Kevin Durant: Fleshing out KD's Backstory
As a part of mythologizing the NBA's superheroes, we have a tendency to reduce them to their simplest terms. Complex people are turned to caricatures per the characters they play on our television screen.
And so LeBron James becomes solely arrogant, Derrick Rose becomes purely humble, and Kevin Durant is cast as the basketball-loving assassin. We pretend that these tropes give us a firm grasp of who each of these players are as people, but rarely can anyone be reduced to such marginal descriptors with any real accuracy.
That alone is a reason why I'm quite thankful for the fine work of the league's committed profilers, who manage to bring a third dimension to the images we've propped up. Sam Amick recently dug a bit into Durant's basketball past for Sports Illustrated, and uncovered some trials that nearly took a man committed to his craft away from the game forever:
The NBA would go on without Kevin Durant, but it certainly wouldn't be the same. [...]
There were times during Durant's early years in Seat Pleasant, Md., when this was a possibility, when the gangly kid who wasn't sure he was good enough nearly gave up his future profession because, well, it was already feeling like the job he didn't want. It was a dark chapter in his otherwise-blissful basketball life, a stretch of about two years when he occasionally questioned if all the work was worth it and considered quitting more than once.
Amick goes on to describe Durant's early training difficulties in much greater detail, shining light on the youth of a player who—like many with a passion, I'd suspect—initially waffled in his commitment to his greater calling. And though learning more about Durant specifically is of great value in coming to terms with one of the giants of the game, the greater payoff here is in the exercise itself.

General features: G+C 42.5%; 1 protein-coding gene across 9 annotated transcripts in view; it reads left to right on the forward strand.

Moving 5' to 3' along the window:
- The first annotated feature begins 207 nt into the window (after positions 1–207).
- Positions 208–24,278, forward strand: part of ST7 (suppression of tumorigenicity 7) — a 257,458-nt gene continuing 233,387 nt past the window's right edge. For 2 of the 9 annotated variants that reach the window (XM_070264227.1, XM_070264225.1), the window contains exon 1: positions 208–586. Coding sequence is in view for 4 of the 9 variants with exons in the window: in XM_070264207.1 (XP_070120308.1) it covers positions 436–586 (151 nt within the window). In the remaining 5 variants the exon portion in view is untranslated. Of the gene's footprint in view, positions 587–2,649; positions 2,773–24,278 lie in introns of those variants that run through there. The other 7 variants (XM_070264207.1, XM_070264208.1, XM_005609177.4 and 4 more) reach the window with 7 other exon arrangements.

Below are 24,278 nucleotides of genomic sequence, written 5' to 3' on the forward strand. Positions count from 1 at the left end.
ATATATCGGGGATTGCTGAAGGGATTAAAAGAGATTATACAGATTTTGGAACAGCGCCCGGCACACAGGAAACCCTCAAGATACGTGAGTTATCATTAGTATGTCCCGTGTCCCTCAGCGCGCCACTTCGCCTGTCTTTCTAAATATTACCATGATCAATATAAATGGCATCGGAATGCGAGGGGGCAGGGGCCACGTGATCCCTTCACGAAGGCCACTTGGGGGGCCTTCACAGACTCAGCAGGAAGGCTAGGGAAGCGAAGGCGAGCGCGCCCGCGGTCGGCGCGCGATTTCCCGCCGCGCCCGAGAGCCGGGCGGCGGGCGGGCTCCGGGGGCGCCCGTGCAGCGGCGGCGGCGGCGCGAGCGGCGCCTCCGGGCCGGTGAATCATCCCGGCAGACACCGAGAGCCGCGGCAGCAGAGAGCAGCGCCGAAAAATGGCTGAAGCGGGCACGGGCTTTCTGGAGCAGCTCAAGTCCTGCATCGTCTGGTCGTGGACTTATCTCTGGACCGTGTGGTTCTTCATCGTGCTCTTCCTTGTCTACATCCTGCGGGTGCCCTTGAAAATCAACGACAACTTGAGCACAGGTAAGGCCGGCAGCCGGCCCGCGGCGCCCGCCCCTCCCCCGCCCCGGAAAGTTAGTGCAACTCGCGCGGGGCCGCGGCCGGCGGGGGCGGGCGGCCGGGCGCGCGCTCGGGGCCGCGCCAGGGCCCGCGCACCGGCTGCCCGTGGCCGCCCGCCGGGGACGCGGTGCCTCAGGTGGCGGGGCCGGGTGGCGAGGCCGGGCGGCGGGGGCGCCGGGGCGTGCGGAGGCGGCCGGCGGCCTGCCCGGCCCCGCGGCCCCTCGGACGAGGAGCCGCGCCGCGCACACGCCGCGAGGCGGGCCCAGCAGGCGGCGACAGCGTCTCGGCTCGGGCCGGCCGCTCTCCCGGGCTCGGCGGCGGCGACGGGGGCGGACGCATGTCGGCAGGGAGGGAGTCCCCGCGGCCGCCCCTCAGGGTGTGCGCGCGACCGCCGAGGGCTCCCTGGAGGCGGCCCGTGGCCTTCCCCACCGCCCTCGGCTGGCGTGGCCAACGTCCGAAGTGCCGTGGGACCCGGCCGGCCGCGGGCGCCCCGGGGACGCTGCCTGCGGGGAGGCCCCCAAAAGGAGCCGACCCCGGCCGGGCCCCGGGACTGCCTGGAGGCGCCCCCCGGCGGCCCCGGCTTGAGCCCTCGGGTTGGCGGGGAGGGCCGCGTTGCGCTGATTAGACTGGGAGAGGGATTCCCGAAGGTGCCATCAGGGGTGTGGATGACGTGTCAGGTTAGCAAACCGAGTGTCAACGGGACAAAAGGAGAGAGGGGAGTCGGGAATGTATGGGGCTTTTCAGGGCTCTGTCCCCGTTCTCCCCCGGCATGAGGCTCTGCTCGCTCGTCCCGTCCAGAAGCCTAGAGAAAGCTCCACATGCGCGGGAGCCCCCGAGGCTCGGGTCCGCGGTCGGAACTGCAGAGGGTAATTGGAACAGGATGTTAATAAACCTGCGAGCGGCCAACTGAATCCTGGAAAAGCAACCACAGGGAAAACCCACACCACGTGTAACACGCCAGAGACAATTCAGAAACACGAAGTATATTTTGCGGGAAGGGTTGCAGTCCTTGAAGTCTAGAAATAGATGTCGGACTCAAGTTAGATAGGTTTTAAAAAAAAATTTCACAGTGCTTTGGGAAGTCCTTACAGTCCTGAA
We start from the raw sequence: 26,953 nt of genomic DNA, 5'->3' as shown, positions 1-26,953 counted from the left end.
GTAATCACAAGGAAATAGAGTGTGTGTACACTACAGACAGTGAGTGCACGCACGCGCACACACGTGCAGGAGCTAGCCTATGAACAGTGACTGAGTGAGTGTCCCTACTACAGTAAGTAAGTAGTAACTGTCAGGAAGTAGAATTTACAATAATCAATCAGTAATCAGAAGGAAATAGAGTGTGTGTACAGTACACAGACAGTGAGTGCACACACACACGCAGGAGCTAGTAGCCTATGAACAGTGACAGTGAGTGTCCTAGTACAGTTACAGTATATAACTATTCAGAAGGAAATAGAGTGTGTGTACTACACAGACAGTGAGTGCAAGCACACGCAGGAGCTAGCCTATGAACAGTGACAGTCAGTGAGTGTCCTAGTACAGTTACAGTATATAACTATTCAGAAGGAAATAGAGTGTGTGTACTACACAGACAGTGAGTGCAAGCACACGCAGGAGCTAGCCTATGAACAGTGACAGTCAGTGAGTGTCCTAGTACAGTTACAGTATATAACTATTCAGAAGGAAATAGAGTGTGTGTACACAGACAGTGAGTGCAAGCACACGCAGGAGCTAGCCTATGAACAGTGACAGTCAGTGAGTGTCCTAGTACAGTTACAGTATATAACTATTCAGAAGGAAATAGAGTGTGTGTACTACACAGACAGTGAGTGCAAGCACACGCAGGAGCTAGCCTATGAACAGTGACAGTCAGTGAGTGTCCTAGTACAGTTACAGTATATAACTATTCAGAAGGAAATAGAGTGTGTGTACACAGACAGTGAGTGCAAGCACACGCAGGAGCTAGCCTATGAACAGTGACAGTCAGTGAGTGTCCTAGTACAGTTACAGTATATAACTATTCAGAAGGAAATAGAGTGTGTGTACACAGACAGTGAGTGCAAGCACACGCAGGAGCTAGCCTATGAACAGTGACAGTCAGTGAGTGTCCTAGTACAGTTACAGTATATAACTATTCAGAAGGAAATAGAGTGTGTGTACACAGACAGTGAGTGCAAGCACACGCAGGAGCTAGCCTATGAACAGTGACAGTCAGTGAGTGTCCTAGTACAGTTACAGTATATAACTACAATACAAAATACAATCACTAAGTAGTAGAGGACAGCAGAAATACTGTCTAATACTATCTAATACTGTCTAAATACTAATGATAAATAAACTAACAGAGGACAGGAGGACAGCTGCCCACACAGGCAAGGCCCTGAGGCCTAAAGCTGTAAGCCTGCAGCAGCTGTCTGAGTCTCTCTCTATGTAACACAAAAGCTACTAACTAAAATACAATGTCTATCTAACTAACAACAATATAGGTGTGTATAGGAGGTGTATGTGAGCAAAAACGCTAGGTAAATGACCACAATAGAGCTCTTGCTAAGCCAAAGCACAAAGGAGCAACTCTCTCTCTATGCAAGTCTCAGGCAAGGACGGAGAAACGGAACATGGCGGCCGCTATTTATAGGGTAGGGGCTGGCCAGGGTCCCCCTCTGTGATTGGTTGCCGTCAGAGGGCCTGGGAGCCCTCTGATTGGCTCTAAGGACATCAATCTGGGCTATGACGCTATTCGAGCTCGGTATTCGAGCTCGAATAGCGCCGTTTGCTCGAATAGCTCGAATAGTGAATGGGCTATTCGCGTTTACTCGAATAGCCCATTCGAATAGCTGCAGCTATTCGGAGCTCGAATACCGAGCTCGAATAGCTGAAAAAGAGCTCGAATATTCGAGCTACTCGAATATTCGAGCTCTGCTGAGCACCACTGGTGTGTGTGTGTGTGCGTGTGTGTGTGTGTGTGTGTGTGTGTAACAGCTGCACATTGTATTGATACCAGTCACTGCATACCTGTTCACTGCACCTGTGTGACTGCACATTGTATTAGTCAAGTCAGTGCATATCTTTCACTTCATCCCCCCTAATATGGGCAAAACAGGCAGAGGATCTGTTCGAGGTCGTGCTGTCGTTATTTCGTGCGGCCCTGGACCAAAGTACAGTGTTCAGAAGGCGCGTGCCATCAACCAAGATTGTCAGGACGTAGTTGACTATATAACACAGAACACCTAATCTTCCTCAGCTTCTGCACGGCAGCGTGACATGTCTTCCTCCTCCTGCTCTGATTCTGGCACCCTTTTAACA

Durant wasn't always the ideal worker. He wasn't always a perfect teammate. He was young, lacked commitment, and sought to reject a game that didn't open up its doors to him. He was imperfect, just like James, just like Michael Jordan, and eventually like heroes primed for refocusing like Rose.
Even with Twitter, pos-game interviews, and games worth of captured behavior, we still don't know guys like Durant and James as anything more than bottled bits of their most superficial selves. Yet still we cast judgment on them, one way or another. With KD, almost all of that judgment to date has been positive, and there's truly nothing in Amick's piece that would make people think otherwise.
But I can only hope that profiles of this nature—much like Lee Jenkins' fantastic profile of LeBron James, also for SI—at least illuminate the fact that circumstances are almost always more complicated than they seem.
The identities of basketball players—and of all people—are entirely dynamic, and the more we see depth and detail in the narratives of the NBA's most prominent players, the less dramatic those eventual shifts in perception will turn out to be.
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